PC Keith Palmer “wouldn't have made a fuss” about stopping a terrorist gaining access to the Houses of Parliament, his friend said as he was posthumously honoured for bravery.
The unarmed Metropolitan Police officer was stabbed to death by Isis supporter Khalid Masood after he rammed his car into pedestrians in Westminster Bridge and ran towards parliament armed with knives.
Receiving the accolade on PC Palmer’s behalf, PC Shaun Cartwright described his best friend as the “perfect policeman”.
“He wouldn't have made a fuss at all – doing his job, that was Keith…it’s a dangerous job but everybody does the job and that’s how Keith would have viewed it,” he told officers and politicians gathered at an award ceremony in London.
“It’s a shame that all the accolades that he gets now he’s not here to receive them in person, because he truly deserves them.”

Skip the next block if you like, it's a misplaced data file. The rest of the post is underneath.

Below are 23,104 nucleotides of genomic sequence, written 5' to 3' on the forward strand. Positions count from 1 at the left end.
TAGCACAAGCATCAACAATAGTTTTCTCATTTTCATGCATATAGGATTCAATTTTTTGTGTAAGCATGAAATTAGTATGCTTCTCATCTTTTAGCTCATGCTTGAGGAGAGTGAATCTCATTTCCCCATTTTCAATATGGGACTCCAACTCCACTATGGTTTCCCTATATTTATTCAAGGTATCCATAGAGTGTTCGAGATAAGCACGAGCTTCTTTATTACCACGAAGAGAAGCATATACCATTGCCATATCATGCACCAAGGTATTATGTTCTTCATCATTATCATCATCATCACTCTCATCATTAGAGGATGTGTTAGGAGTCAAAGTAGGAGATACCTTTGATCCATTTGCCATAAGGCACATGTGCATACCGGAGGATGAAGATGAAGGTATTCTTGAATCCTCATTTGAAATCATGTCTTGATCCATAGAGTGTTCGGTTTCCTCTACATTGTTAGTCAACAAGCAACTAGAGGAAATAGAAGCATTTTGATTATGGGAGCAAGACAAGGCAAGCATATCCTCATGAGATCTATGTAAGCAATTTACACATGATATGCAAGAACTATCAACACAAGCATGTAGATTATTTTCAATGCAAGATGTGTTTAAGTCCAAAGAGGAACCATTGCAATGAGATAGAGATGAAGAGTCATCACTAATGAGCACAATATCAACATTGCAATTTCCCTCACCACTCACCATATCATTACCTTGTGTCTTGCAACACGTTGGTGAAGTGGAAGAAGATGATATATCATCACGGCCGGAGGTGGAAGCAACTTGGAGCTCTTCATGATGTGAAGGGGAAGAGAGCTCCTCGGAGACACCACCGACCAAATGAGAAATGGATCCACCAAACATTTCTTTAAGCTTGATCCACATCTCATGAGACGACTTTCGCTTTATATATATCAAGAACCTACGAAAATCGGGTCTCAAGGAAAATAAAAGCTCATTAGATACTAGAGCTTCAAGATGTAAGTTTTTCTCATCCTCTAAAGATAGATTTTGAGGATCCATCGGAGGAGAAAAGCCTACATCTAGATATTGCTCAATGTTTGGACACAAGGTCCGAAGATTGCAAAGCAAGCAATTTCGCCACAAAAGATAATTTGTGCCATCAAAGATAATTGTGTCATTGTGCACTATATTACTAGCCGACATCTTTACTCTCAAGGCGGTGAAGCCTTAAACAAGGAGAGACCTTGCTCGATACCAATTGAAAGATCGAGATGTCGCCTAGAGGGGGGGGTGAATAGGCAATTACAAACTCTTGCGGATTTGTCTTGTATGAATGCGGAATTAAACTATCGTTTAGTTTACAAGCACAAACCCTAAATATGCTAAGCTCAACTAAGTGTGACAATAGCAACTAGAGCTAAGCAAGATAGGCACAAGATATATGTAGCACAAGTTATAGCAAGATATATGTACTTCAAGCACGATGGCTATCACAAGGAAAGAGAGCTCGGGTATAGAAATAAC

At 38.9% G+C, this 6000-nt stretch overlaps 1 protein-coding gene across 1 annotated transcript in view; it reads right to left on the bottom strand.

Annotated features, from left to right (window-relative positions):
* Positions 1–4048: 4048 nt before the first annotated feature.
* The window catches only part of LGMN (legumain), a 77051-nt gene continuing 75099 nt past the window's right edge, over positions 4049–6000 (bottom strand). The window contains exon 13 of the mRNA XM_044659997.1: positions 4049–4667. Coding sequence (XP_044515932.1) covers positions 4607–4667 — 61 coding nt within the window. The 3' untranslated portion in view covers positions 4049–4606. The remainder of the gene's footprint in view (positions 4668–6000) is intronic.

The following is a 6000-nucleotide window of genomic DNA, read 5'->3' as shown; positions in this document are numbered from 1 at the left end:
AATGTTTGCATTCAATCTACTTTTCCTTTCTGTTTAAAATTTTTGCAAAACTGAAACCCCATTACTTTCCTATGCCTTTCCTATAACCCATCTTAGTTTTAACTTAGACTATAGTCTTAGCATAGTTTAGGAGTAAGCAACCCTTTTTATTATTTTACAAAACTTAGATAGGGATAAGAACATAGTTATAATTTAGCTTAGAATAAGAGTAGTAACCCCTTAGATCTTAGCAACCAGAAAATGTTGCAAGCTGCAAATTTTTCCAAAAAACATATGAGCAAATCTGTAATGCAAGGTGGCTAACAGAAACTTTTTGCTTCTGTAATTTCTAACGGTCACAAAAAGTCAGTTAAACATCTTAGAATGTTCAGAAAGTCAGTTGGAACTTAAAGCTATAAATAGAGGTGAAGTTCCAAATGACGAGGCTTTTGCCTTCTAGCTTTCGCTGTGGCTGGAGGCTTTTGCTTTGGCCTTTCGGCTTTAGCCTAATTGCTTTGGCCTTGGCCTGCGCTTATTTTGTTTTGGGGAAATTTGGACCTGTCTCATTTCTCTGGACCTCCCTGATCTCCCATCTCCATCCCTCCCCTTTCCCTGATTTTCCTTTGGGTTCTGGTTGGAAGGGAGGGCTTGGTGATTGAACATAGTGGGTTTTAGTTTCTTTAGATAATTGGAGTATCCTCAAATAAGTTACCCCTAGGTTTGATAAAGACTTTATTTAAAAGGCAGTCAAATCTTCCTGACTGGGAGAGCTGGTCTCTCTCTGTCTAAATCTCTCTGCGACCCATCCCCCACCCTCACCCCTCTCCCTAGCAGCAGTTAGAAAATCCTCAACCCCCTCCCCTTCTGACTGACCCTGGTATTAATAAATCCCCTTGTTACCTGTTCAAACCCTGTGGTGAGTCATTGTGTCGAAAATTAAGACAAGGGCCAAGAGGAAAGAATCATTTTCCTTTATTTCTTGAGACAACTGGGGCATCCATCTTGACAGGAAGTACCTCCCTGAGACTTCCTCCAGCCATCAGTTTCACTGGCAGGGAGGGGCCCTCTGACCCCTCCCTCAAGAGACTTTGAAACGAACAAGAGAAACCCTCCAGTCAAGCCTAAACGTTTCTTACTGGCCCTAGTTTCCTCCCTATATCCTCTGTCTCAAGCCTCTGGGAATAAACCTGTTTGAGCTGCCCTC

PC Palmer, who was married with a young daughter, has also been posthumously awarded the George Medal for gallantry and tens of thousands of people lined the route of his funeral procession.
His colleague and best friend PC Cartwright told how he was getting changed ready to take over his guard post at the gates to the Houses of Parliament when the attack took place.
He emerged to see PC Palmer gravely injured on the ground as police officers, security guards, politicians and paramedics worked to save his life.
By confronting Masood, he had bought time for armed officers to shoot the terrorist, and both were pronounced dead at the scene.
“If there was somebody that was going to stand in the way it would have been Keith, he was that brave person that would stand his ground and he bought time for everybody else who was inside the building,” PC Cartwright said.
Metropolitan Police Commissioner Cressida Dick said both PC Palmer and PC Charlie Guenigault, who survived the injuries he sustained during the London Bridge attack, had “put their lives on the line to confront armed terrorists”.